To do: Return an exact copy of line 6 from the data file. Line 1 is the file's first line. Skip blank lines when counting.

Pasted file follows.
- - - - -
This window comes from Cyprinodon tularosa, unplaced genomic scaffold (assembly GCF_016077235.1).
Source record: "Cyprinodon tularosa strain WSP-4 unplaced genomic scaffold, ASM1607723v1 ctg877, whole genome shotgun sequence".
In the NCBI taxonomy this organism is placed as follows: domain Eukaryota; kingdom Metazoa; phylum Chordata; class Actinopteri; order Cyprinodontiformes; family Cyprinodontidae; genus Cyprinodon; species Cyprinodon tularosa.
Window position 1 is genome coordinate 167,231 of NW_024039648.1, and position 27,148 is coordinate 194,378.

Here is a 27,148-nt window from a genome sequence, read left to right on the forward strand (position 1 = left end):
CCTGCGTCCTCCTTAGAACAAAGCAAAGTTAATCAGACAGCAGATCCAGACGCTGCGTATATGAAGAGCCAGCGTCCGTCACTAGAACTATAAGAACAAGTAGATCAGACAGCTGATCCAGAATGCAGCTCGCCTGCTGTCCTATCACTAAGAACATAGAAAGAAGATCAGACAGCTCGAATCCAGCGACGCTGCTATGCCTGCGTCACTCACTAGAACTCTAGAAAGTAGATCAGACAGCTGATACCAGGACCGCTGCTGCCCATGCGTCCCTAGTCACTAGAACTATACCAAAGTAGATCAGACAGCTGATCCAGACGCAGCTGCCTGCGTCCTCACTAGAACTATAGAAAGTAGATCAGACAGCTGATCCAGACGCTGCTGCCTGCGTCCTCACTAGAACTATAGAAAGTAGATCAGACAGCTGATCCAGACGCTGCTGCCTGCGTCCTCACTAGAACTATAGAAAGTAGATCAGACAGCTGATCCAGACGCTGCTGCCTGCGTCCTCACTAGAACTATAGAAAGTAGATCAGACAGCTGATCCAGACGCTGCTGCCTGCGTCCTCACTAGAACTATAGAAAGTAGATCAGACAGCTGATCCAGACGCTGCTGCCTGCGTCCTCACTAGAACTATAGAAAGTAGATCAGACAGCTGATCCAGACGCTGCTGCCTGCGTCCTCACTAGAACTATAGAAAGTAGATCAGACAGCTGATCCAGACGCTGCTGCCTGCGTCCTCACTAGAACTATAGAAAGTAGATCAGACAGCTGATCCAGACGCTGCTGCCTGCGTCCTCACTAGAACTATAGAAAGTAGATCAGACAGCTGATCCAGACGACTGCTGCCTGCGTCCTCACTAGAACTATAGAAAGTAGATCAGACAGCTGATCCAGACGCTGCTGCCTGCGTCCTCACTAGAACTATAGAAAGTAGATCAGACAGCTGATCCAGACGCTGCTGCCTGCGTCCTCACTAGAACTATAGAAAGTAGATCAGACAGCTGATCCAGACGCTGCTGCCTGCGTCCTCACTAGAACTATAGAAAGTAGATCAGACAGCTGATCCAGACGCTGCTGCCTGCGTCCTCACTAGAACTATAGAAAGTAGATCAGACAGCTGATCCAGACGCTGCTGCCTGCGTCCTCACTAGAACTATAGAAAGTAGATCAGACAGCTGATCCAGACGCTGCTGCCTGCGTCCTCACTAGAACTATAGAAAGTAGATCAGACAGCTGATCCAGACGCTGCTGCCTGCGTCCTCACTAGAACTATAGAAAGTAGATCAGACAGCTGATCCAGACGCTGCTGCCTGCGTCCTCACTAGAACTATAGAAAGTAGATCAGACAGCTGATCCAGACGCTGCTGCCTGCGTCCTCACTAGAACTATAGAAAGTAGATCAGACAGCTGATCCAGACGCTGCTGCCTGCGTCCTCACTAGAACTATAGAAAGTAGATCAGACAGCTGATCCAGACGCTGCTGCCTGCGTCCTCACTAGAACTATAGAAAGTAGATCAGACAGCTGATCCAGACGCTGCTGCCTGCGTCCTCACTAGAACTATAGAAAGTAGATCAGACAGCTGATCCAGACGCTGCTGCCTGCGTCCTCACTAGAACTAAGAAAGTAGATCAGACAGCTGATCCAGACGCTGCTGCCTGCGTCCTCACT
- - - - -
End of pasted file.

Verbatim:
CCTGCGTCCTCCTTAGAACAAAGCAAAGTTAATCAGACAGCAGATCCAGACGCTGCGTATATGAAGAGCCAGCGTCCGTCACTAGAACTATAAGAACAAGTAGATCAGACAGCTGATCCAGAATGCAGCTCGCCTGCTGTCCTATCACTAAGAACATAGAAAGAAGATCAGACAGCTCGAATCCAGCGACGCTGCTATGCCTGCGTCACTCACTAGAACTCTAGAAAGTAGATCAGACAGCTGATACCAGGACCGCTGCTGCCCATGCGTCCCTAGTCACTAGAACTATACCAAAGTAGATCAGACAGCTGATCCAGACGCAGCTGCCTGCGTCCTCACTAGAACTATAGAAAGTAGATCAGACAGCTGATCCAGACGCTGCTGCCTGCGTCCTCACTAGAACTATAGAAAGTAGATCAGACAGCTGATCCAGACGCTGCTGCCTGCGTCCTCACTAGAACTATAGAAAGTAGATCAGACAGCTGATCCAGACGCTGCTGCCTGCGTCCTCACTAGAACTATAGAAAGTAGATCAGACAGCTGATCCAGACGCTGCTGCCTGCGTCCTCACTAGAACTATAGAAAGTAGATCAGACAGCTGATCCAGACGCTGCTGCCTGCGTCCTCACTAGAACTATAGAAAGTAGATCAGACAGCTGATCCAGACGCTGCTGCCTGCGTCCTCACTAGAACTATAGAAAGTAGATCAGACAGCTGATCCAGACGCTGCTGCCTGCGTCCTCACTAGAACTATAGAAAGTAGATCAGACAGCTGATCCAGACGCTGCTGCCTGCGTCCTCACTAGAACTATAGAAAGTAGATCAGACAGCTGATCCAGACGACTGCTGCCTGCGTCCTCACTAGAACTATAGAAAGTAGATCAGACAGCTGATCCAGACGCTGCTGCCTGCGTCCTCACTAGAACTATAGAAAGTAGATCAGACAGCTGATCCAGACGCTGCTGCCTGCGTCCTCACTAGAACTATAGAAAGTAGATCAGACAGCTGATCCAGACGCTGCTGCCTGCGTCCTCACTAGAACTATAGAAAGTAGATCAGACAGCTGATCCAGACGCTGCTGCCTGCGTCCTCACTAGAACTATAGAAAGTAGATCAGACAGCTGATCCAGACGCTGCTGCCTGCGTCCTCACTAGAACTATAGAAAGTAGATCAGACAGCTGATCCAGACGCTGCTGCCTGCGTCCTCACTAGAACTATAGAAAGTAGATCAGACAGCTGATCCAGACGCTGCTGCCTGCGTCCTCACTAGAACTATAGAAAGTAGATCAGACAGCTGATCCAGACGCTGCTGCCTGCGTCCTCACTAGAACTATAGAAAGTAGATCAGACAGCTGATCCAGACGCTGCTGCCTGCGTCCTCACTAGAACTATAGAAAGTAGATCAGACAGCTGATCCAGACGCTGCTGCCTGCGTCCTCACTAGAACTATAGAAAGTAGATCAGACAGCTGATCCAGACGCTGCTGCCTGCGTCCTCACTAGAACTATAGAAAGTAGATCAGACAGCTGATCCAGACGCTGCTGCCTGCGTCCTCACTAGAACTATAGAAAGTAGATCAGACAGCTGATCCAGACGCTGCTGCCTGCGTCCTCACTAGAACTAAGAAAGTAGATCAGACAGCTGATCCAGACGCTGCTGCCTGCGTCCTCACT